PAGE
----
A cold sore is contagious, but it's no reason to skip class. Just make sure you teach your child how to prevent these sores from spreading. No swapping spit! That means no kissing, no sharing food, and always making sure they wash their hands. The exception, nurses advised, is a case where the child is exceptionally drooly or the sore opens and bleeds. Then you might want to consult a doctor to see what else could be going on.
Cuts or Wounds
Between playgrounds and sports teams and raucous playdates with friends, it's normal for kids to get cuts and scrapes. How can you tell if a wound is severe enough to require your supervision or medical attention? "If the sore or cut is too big to cover with a bandage or if it's leaking fluid," Cavegn confirmed. "That's when you should keep them home. Fluids from the cut could be transferred to other children."
Contagious Diseases and Infections
Of course if your kid has caught something contagious, you should avoid exposing his or her classmates. Strep, ringworm, scabies, pink eye... No matter the infection, keep it quarantined. Schools usually have their own rules and regulations for the amount of time a child must keep their distance from the campus. Check in with your child's school administration to see when it's OK to return your child to class. Usually, the school will require a doctor's note or some other form of verification that you've treated whatever infection occurred.
Rule of Thumb?
Still not sure whether you should let your loved one stay home? Registered nurse Brandi Cavegn likes to live by one rule of thumb: If anything is oozing, keep them home. "This includes diarrhea, bleeding wounds, vomiting, runny eyes, runny nose," she explained. "Any of these. But if it isn't oozing, they're OK to go to school." Give them some moral support, tell them you love them, and send them on their way. Maybe sneak a treat in their lunchbox - it'll cheer them up later!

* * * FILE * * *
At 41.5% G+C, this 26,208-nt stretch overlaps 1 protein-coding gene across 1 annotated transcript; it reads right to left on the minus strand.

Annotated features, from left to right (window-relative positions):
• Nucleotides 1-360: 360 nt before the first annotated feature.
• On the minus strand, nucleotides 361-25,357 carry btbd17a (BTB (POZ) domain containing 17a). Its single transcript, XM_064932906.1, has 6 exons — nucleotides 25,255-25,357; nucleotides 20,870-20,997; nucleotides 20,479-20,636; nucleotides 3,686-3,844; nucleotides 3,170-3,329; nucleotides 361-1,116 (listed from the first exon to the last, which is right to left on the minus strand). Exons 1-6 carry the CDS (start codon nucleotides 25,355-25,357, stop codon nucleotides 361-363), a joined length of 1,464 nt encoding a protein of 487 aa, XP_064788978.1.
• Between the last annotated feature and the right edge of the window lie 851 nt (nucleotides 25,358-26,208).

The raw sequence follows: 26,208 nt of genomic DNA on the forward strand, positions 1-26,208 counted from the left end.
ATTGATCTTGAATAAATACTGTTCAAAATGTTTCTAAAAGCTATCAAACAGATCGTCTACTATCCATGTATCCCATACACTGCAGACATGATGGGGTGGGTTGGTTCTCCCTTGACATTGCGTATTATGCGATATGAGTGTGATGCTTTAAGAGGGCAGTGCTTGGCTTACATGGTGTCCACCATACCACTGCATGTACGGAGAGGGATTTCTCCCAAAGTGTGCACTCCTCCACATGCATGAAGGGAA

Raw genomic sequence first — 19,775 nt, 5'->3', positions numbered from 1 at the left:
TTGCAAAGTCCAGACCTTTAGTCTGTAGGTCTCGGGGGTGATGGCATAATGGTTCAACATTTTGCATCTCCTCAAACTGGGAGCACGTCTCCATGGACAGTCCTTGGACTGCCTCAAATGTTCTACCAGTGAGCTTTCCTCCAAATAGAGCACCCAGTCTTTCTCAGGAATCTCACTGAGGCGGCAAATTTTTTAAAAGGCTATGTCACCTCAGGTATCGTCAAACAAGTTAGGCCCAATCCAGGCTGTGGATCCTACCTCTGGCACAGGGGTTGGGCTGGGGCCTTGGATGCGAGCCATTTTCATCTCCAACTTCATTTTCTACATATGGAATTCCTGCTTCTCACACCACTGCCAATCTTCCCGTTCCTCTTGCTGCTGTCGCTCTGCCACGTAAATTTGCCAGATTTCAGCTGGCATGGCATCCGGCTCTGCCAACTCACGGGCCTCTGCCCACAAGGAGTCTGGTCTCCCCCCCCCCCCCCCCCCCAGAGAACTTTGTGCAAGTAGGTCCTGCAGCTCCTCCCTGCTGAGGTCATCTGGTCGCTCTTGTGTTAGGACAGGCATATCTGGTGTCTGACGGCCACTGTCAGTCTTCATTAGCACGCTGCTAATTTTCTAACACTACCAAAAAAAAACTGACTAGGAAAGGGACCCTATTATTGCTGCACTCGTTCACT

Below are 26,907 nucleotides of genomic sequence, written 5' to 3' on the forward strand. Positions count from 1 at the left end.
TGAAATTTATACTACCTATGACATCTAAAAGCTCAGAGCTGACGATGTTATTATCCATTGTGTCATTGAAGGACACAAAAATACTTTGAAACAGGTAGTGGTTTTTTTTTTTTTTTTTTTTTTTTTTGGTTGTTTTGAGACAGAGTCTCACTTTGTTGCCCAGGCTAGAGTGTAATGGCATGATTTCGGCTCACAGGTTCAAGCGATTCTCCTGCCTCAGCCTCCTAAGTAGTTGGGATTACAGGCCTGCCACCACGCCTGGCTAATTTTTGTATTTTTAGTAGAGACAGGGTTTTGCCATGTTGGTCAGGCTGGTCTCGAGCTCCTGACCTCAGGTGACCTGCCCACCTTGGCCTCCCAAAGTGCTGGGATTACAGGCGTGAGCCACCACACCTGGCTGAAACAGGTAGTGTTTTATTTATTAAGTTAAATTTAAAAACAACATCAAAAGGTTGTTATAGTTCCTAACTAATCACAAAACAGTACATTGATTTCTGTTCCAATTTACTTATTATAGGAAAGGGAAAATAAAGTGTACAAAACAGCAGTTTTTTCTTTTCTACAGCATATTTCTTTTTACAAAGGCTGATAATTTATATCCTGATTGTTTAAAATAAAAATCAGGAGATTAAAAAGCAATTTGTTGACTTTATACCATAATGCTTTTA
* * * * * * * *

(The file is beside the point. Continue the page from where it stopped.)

Though mental health problems certainly aren't contagious between peers, they should still be taken seriously. In some cases, Cavegn said, they are absolutely a good reason for a child to take a sick day. "We're seeing it more and more often - kids will want to stay home or be sent home from school for something that has to do with mental health, like anxiety, panic attacks, or depression," she said. "Those shouldn't be ignored, and should actually be a reason to consider keeping your kid home." If you start to see a recurring pattern of these behaviors, don't take it as a sign your child is pulling your leg - seek medical advice from a school counselor, mental health provider, or other professional. Mental health problems in children are very real. Some of these surprising signs of mood disorders could be your first clue that something serious is going on.